At just 19 years old, he still has plenty of time to improve. To state the obvious, he shot an abysmal 37.1 percent from the free-throw line as a rookie. Of course, Dwight Howard wasn’t much better than that in L.A., and he’s considered one of the league’s best centers—so perhaps poor free-throw shooting won't hinder Drummond too much.
Anyway, he will undoubtedly receive more than the 20.7 minutes per game he saw as a rookie. As long as he stays healthy and out of foul trouble, he could have a monster year for the Pistons beside Monroe in the post.
Bradley Beal experienced a rough transition to the NBA as a rookie. He finished the first full month of the season averaging 11.2 points per game, while shooting a woeful 34.1 percent from the field and 32.7 percent from three-point range.
His weak play to start the year “earned” him a spot in my November article listing the biggest fantasy basketball busts of the early season.
Shifting to the NBA style and playing without John Wall beside him in the backcourt didn’t help Beal’s transition to the pros. Despite the shaky start, however, the former Florida Gator turned things around as the months went by.
In January, he averaged 15.1 points while shooting a robotic 50.8 percent from beyond the arc. In February, he brought the whole package by averaging 17.5 points, 5.1 rebounds and 2.3 assists per game.
From there, a slew of injuries effectively ended Beal’s season. He played just seven games combined in March and April.
A bad start and injury-riddled end marred an otherwise promising rookie season. However, he showed signs of being a very promising NBA player. With Wall back healthy for next year, expect Beal (and the Washington Wizards team as a whole) to do big things.
Anthony Davis could certainly be looped in with Group 3 later in the countdown, because injuries were the primary reason for his up-and-down 2012-13 campaign. However, as he looks to attain his lofty potential next year as a sophomore, he also fits well with Group 2.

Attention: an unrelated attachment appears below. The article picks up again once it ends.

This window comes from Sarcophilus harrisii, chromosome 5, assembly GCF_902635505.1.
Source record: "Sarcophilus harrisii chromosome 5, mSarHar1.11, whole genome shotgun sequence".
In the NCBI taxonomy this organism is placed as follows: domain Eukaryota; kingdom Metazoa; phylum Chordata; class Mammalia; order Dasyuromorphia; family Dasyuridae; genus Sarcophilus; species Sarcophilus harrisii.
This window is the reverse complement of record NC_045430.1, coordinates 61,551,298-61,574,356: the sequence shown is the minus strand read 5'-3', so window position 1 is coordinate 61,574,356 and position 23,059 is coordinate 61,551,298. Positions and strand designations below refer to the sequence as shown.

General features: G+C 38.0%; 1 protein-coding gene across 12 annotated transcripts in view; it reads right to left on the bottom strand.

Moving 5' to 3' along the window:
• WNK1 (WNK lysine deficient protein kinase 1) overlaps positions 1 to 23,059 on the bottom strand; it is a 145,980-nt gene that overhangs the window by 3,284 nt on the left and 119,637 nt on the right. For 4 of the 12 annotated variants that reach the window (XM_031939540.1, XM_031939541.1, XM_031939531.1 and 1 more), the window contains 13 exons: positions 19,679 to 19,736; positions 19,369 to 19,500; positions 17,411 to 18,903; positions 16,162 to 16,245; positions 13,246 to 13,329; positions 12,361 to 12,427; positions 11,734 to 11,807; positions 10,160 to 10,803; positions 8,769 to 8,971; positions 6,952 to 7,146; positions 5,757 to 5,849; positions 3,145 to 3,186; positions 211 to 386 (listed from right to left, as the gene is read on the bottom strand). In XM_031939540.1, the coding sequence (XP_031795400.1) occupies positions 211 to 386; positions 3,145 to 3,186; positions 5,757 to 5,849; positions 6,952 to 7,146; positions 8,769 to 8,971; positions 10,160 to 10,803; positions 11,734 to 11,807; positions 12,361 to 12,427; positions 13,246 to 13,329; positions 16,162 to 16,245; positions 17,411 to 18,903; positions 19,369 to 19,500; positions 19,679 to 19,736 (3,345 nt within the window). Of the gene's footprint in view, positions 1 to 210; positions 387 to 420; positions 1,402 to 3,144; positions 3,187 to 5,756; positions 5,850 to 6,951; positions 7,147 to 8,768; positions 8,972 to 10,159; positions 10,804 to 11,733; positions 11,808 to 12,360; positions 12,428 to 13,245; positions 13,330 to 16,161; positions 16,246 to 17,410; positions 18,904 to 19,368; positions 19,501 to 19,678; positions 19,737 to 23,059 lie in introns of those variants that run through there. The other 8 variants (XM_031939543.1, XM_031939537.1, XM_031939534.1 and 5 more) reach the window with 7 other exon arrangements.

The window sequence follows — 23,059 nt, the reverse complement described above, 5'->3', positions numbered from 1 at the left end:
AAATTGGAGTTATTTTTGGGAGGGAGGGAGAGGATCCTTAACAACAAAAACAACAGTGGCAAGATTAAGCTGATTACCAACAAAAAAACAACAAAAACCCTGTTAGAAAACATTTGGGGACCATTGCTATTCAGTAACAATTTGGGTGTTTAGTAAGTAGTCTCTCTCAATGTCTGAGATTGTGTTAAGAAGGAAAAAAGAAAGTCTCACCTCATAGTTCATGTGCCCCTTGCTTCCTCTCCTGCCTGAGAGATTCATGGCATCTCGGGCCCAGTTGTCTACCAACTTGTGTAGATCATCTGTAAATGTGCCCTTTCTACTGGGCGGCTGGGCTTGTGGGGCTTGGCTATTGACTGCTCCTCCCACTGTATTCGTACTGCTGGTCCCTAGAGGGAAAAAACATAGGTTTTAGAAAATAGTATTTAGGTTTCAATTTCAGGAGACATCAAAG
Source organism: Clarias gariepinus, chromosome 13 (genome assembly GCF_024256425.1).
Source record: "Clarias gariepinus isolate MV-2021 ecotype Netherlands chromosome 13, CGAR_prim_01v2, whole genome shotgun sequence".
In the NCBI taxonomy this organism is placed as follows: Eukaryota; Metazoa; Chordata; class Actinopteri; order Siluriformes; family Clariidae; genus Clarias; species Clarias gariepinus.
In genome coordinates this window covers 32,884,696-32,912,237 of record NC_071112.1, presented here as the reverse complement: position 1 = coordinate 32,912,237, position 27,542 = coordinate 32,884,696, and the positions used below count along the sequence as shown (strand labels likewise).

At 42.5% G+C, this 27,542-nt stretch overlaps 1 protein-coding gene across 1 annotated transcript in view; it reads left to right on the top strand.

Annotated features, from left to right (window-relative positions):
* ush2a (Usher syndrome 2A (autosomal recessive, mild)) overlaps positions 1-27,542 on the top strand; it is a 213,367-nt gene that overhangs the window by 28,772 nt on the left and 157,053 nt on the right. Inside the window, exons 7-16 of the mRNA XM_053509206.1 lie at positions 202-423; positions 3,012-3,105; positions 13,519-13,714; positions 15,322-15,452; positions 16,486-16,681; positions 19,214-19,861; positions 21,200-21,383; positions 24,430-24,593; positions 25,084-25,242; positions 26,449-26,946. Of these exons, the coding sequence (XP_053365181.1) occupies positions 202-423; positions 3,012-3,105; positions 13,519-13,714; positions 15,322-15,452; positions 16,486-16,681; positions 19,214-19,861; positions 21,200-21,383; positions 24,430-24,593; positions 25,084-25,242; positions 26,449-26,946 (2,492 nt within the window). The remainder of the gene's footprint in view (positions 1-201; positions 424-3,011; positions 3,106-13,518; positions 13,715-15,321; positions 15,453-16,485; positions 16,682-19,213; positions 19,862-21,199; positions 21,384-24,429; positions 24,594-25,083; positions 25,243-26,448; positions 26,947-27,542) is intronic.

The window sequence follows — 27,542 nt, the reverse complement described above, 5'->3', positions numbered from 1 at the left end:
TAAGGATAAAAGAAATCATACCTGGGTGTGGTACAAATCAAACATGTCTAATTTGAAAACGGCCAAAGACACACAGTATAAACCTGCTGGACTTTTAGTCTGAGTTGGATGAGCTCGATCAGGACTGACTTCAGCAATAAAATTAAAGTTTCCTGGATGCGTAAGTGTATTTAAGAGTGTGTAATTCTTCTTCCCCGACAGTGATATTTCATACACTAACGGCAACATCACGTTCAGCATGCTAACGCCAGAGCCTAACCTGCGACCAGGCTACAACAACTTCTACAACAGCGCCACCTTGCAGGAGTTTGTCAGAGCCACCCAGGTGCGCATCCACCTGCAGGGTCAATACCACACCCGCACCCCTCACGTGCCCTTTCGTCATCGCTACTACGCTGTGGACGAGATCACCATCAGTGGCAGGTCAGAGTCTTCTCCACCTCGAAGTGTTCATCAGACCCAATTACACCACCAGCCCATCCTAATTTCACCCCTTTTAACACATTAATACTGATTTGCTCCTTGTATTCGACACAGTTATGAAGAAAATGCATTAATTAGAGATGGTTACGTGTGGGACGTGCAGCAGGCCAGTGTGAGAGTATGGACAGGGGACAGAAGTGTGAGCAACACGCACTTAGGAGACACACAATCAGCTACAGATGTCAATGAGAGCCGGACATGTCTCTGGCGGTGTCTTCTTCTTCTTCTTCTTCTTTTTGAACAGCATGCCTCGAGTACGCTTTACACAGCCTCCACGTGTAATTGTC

The Rookie of the Year favorite in the eyes of many, Davis averaged 13.5 points, 8.2 rebounds and 1.8 blocks per game while finishing with a PER of 21.80. For the most part, the young Olympian played great basketball when he was on the court, but he played just 64 of a possible 82 regular-season games.
Getting healthy will be the key factor moving forward, but there’s certainly no question about his basketball skill set.
As the New Orleans Hornets transition into the New Orleans Pelicans, they could have far worse options as their franchise centerpiece.
Kawhi Leonard is the only player on this list who hasn’t seen his 2012-13 season come to an end, and he certainly has his hands full trying to guard LeBron James in the NBA finals.
Considering how much playoff experience Leonard has garnered to this point, it’s bizarre to think that he’s only 21 years old. He’s fit right in to Gregg Popovich’s system and already acts like a wily veteran.
His humble demeanor and ability to change the game on either side of the court separates him from a variety of other NBA players. While he didn’t have a good showing on the offensive end in Game 1 of the Finals (10 points on 3-of-9 shooting), his defense held James to 18 points on 7-of-16 shooting.
The playoff experience he's getting in 2013 can only mean positive things for the San Antonio Spurs moving forward.